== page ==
Everything old is new again

Mar 13, 2008, 8:00 AM, Posted by

I was at a meeting last week, called Caring for Aging Adults: The Future of Geriatric Care. It was hosted by HealthTech, a non-profit group founded by Molly Coye, MD, MPH, that develops technology forecasts, decision-making tools and facilitates a learning network of experts and health system leaders. They do this work for the exclusive benefit of its partner organizations, which include healthcare systems, hospitals, safety-net providers and government agencies.

For this meeting, HealthTech had convened a group of national experts in geriatrics to help them strengthen a scenario they are building about what the five- and 10-year future of geriatric care will look like in this country. The charge to the experts was to question, challenge, accept or reject a set of assertions on the basis of what they think is likely to happen, as opposed to what they think needs to happen. HealthTech had seven broad areas of focus to frame its scenario:

  1. Clinical care
  2. Care setting and facilities
  3. IT & communications
  4. Cost & coverage
  5. Workforce
  6. Patient experience; and
  7. Regulations & standards

Given the proprietary nature of meeting, and the fact that I was there by invitation, I can’t get into exquisite details about the specific predictions. However, there were some themes that ran through the discussion that led me to want to pose four questions to our blog readers.

There was a lot of discussion about the role of social support as someone ages and the potential role for virtual social networks with this population. But in a discussion on robotics in care settings that touched briefly on whether you could use robots to regularly turn bed-ridden patients, one expert noted that the richness of human contact and conversation you could have while turning a patient was as important to long-term outcome as the physical turning. That led me to Question 1: Are there some social supports that cannot be delivered sufficiently through virtual networks or technological implements and need to be delivered in person?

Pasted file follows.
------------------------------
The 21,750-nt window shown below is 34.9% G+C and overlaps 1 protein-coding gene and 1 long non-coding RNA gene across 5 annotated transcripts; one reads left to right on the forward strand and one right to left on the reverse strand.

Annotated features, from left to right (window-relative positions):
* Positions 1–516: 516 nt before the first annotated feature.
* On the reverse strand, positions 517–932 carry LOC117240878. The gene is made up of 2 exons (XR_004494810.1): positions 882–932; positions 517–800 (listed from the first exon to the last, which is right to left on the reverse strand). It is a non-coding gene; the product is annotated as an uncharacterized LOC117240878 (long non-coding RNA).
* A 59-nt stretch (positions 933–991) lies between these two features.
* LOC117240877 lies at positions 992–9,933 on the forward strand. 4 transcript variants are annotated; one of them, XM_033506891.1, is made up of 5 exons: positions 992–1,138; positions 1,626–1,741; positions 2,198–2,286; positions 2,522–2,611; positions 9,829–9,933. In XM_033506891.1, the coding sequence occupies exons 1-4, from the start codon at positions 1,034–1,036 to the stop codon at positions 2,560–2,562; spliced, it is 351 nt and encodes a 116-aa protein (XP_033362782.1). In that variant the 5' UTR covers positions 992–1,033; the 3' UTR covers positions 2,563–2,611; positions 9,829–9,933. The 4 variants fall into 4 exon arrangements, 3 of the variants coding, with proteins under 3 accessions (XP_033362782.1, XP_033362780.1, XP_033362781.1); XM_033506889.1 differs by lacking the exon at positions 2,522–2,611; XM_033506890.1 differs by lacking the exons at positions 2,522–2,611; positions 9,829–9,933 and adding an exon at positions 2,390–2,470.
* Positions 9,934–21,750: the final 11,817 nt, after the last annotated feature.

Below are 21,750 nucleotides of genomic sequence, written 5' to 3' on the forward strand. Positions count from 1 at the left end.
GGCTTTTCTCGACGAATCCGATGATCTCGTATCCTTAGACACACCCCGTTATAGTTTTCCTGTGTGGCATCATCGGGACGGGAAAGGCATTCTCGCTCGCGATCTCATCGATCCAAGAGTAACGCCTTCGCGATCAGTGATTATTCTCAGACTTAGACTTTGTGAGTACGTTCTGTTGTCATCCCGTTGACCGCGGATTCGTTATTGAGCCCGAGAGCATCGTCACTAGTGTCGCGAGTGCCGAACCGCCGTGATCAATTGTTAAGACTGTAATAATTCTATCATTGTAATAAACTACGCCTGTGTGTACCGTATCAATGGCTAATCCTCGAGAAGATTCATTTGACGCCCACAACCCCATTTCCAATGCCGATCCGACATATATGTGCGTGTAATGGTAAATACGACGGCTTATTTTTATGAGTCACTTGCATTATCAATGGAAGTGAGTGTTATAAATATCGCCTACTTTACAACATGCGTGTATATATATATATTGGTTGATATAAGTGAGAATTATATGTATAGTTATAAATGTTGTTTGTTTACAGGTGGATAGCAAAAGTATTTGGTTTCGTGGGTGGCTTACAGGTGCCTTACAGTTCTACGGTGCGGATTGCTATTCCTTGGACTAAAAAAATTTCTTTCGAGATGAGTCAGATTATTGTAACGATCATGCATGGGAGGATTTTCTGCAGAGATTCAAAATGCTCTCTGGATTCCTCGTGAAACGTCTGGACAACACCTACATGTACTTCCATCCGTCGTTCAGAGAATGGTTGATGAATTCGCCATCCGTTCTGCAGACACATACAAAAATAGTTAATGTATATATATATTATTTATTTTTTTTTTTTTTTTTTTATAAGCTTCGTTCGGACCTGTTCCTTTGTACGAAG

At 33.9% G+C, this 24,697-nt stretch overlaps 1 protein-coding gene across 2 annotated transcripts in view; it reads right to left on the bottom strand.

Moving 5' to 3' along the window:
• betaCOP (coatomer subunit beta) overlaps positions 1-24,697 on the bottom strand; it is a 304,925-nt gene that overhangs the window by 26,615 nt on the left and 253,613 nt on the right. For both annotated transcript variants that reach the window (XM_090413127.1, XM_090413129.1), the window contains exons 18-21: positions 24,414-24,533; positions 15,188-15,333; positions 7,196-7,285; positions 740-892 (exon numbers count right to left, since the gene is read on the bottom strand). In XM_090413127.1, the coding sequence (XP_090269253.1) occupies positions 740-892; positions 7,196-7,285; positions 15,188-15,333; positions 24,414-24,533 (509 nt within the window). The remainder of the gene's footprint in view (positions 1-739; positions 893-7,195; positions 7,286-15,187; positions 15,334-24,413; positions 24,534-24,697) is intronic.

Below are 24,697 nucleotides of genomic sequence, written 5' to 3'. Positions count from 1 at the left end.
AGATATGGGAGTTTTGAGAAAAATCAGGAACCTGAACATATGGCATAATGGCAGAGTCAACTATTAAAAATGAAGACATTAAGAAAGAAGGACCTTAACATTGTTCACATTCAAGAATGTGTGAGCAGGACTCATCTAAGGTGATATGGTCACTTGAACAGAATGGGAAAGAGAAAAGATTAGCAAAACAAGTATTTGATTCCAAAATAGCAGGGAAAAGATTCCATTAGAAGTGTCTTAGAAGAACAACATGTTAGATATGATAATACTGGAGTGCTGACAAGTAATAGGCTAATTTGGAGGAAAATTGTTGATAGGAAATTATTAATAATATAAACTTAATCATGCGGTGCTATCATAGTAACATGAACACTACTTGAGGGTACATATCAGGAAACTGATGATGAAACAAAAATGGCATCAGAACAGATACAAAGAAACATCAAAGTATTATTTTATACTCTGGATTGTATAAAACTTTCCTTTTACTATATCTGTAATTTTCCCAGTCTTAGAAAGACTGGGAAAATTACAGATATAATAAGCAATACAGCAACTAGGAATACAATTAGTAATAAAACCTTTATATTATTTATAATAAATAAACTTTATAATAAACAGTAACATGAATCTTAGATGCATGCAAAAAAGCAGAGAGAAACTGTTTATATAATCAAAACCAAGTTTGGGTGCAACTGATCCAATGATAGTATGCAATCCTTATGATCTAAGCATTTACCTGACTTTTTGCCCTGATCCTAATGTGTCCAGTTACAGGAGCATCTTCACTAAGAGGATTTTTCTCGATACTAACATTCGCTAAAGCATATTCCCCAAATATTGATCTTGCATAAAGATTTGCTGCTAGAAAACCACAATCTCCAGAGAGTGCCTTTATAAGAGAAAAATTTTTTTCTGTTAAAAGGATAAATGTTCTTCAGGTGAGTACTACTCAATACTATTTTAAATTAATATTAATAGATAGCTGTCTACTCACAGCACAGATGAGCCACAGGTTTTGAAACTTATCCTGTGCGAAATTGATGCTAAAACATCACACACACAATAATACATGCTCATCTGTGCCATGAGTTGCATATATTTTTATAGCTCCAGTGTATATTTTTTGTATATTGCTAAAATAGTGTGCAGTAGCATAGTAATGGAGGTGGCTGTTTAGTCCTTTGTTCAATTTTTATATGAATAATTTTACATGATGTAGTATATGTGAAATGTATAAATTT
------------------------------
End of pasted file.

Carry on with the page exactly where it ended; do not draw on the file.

The group agreed that geriatrics as a field of practice has a poor image. It’s not that providers have poor skills; rather, it’s that ‘geriatrics’ means you’re old, you’re on your way out, and we’re going to focus on all your illnesses. Who wants that? One consequence is that the field is under-staffed and under-reimbursed. But there are some unique aspects to caring for elderly patients that benefit from specialized training. So, Question 2: How might we re-brand ‘geriatrics’ so it conjures up more positive connotations?

A major emphasis in geriatric care is about preventing or forestalling, and then closing, the gap between a person’s internal abilities to manage their lives and the needs of their lives. There’s a lot of technology being explored to help with management—electronic medical records are expected to play a major role; more real-time personal monitoring with arrays of sensors will continue to be explored—but payment policies for prevention and specific services will be a significant barrier to innovation of all kinds. Question 3: Are there specific innovations in payment policies that could facilitate advances in geriatric care?

And speaking of the gap between someone’s abilities and the needs they have, one panelist noted that older adults will likely increasingly depend on community-based social service providers to help meet their needs. Given that, they felt that the current generation of electronic medical records and even personal health records would not be able to deliver on their promise to help integrate and coordinate care for seniors because they were focused mostly on clinical care and couldn’t document and track social services. Question 4: Has anyone seen a PHR that is able to document and track social services?

This commentary originally appeared on the RWJF Pioneering Ideas blog.